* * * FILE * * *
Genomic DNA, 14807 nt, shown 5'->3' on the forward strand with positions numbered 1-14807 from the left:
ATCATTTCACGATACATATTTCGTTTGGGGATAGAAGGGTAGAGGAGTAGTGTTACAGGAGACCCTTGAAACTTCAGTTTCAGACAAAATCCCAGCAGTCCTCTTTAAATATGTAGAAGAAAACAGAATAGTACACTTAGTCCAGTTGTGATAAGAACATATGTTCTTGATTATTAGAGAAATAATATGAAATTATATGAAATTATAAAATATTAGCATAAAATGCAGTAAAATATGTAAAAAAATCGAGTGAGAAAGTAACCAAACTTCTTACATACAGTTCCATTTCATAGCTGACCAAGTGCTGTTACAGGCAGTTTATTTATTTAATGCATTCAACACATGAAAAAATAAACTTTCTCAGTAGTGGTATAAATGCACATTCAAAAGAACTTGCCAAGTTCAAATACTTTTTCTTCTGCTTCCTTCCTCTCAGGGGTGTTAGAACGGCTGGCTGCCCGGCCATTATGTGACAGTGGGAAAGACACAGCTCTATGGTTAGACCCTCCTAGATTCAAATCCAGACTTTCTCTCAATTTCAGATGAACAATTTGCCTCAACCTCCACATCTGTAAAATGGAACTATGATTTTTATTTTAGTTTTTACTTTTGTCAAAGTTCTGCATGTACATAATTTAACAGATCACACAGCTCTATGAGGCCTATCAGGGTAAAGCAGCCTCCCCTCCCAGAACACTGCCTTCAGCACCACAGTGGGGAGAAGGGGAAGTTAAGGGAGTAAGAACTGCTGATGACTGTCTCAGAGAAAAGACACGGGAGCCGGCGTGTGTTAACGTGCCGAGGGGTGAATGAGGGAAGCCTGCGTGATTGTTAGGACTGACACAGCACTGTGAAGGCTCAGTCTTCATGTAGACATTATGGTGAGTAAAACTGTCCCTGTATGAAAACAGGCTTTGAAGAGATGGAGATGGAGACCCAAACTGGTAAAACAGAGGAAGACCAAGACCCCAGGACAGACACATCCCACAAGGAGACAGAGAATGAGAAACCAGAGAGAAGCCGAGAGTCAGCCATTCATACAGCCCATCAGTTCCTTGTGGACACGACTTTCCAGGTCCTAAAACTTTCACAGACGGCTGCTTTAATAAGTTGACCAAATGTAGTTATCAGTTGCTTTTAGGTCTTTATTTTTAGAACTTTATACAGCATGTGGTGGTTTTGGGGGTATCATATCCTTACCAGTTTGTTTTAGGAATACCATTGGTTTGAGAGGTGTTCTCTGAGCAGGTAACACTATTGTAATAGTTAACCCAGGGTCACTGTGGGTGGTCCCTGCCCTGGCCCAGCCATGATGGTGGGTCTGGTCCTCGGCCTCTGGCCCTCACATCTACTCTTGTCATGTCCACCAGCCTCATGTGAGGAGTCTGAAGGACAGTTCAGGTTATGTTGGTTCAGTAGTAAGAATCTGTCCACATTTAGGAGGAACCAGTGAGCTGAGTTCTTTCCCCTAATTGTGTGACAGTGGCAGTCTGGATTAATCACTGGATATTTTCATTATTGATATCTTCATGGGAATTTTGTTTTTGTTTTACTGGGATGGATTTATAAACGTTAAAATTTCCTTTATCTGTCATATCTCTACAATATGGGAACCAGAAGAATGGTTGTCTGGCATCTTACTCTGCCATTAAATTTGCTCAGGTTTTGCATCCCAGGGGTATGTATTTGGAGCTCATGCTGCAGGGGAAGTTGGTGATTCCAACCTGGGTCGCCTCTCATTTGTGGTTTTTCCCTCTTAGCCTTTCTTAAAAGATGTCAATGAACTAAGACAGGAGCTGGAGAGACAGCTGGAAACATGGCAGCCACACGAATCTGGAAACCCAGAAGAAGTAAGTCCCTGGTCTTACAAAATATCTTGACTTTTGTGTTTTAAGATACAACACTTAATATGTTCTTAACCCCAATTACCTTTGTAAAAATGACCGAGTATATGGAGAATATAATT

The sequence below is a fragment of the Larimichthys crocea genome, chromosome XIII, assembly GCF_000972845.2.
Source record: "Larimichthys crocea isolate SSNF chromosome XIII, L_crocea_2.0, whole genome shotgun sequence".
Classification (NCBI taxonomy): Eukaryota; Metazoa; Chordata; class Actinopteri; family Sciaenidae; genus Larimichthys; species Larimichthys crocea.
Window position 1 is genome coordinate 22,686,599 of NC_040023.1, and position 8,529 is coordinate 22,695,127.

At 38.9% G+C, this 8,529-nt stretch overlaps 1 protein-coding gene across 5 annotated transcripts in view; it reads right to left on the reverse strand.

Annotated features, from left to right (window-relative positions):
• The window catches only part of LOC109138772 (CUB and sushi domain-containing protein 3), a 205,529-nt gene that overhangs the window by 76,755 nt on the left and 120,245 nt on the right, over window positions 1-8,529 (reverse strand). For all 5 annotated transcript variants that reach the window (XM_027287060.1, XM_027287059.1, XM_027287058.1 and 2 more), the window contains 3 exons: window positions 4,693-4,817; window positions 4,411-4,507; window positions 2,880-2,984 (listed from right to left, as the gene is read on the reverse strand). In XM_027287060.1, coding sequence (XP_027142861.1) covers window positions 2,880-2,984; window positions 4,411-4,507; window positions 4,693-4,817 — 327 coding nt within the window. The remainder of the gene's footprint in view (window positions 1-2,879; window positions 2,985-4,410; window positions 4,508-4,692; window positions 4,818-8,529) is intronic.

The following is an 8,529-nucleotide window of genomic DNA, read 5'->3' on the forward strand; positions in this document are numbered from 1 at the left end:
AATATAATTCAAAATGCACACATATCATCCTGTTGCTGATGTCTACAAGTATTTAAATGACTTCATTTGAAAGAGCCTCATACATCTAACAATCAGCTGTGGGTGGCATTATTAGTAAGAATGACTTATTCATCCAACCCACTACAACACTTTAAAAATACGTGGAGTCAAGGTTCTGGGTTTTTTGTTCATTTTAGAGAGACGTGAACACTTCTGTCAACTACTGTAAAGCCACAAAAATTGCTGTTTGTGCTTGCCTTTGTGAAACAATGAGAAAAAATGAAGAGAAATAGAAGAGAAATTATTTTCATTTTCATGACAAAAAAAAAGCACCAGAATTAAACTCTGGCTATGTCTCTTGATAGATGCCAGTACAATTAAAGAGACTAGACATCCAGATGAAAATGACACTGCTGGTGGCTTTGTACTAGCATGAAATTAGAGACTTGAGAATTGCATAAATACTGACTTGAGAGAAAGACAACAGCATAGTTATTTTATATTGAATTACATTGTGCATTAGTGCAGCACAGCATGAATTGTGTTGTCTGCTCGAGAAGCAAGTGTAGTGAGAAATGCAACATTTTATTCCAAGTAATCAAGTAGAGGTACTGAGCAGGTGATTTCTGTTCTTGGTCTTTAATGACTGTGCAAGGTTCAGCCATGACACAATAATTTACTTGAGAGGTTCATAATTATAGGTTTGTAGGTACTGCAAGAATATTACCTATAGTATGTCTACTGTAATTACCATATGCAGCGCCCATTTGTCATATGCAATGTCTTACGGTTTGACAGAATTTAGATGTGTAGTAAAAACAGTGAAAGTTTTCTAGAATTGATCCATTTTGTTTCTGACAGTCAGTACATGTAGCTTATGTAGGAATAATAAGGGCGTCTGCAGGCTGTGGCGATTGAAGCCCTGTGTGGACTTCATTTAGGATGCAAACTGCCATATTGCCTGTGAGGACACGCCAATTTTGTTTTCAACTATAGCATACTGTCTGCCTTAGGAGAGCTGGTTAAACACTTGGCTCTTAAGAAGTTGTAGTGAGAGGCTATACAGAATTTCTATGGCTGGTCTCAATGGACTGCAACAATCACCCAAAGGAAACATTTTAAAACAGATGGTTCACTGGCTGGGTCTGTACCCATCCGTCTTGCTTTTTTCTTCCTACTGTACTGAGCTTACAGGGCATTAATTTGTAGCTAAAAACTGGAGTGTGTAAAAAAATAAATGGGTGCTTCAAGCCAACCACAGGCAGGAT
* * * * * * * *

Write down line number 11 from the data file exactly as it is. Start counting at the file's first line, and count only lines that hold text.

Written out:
AATATAATTCAAAATGCACACATATCATCCTGTTGCTGATGTCTACAAGTATTTAAATGACTTCATTTGAAAGAGCCTCATACATCTAACAATCAGCTGTGGGTGGCATTATTAGTAAGAATGACTTATTCATCCAACCCACTACAACACTTTAAAAATACGTGGAGTCAAGGTTCTGGGTTTTTTGTTCATTTTAGAGAGACGTGAACACTTCTGTCAACTACTGTAAAGCCACAAAAATTGCTGTTTGTGCTTGCCTTTGTGAAACAATGAGAAAAAATGAAGAGAAATAGAAGAGAAATTATTTTCATTTTCATGACAAAAAAAAAGCACCAGAATTAAACTCTGGCTATGTCTCTTGATAGATGCCAGTACAATTAAAGAGACTAGACATCCAGATGAAAATGACACTGCTGGTGGCTTTGTACTAGCATGAAATTAGAGACTTGAGAATTGCATAAATACTGACTTGAGAGAAAGACAACAGCATAGTTATTTTATATTGAATTACATTGTGCATTAGTGCAGCACAGCATGAATTGTGTTGTCTGCTCGAGAAGCAAGTGTAGTGAGAAATGCAACATTTTATTCCAAGTAATCAAGTAGAGGTACTGAGCAGGTGATTTCTGTTCTTGGTCTTTAATGACTGTGCAAGGTTCAGCCATGACACAATAATTTACTTGAGAGGTTCATAATTATAGGTTTGTAGGTACTGCAAGAATATTACCTATAGTATGTCTACTGTAATTACCATATGCAGCGCCCATTTGTCATATGCAATGTCTTACGGTTTGACAGAATTTAGATGTGTAGTAAAAACAGTGAAAGTTTTCTAGAATTGATCCATTTTGTTTCTGACAGTCAGTACATGTAGCTTATGTAGGAATAATAAGGGCGTCTGCAGGCTGTGGCGATTGAAGCCCTGTGTGGACTTCATTTAGGATGCAAACTGCCATATTGCCTGTGAGGACACGCCAATTTTGTTTTCAACTATAGCATACTGTCTGCCTTAGGAGAGCTGGTTAAACACTTGGCTCTTAAGAAGTTGTAGTGAGAGGCTATACAGAATTTCTATGGCTGGTCTCAATGGACTGCAACAATCACCCAAAGGAAACATTTTAAAACAGATGGTTCACTGGCTGGGTCTGTACCCATCCGTCTTGCTTTTTTCTTCCTACTGTACTGAGCTTACAGGGCATTAATTTGTAGCTAAAAACTGGAGTGTGTAAAAAAATAAATGGGTGCTTCAAGCCAACCACAGGCAGGAT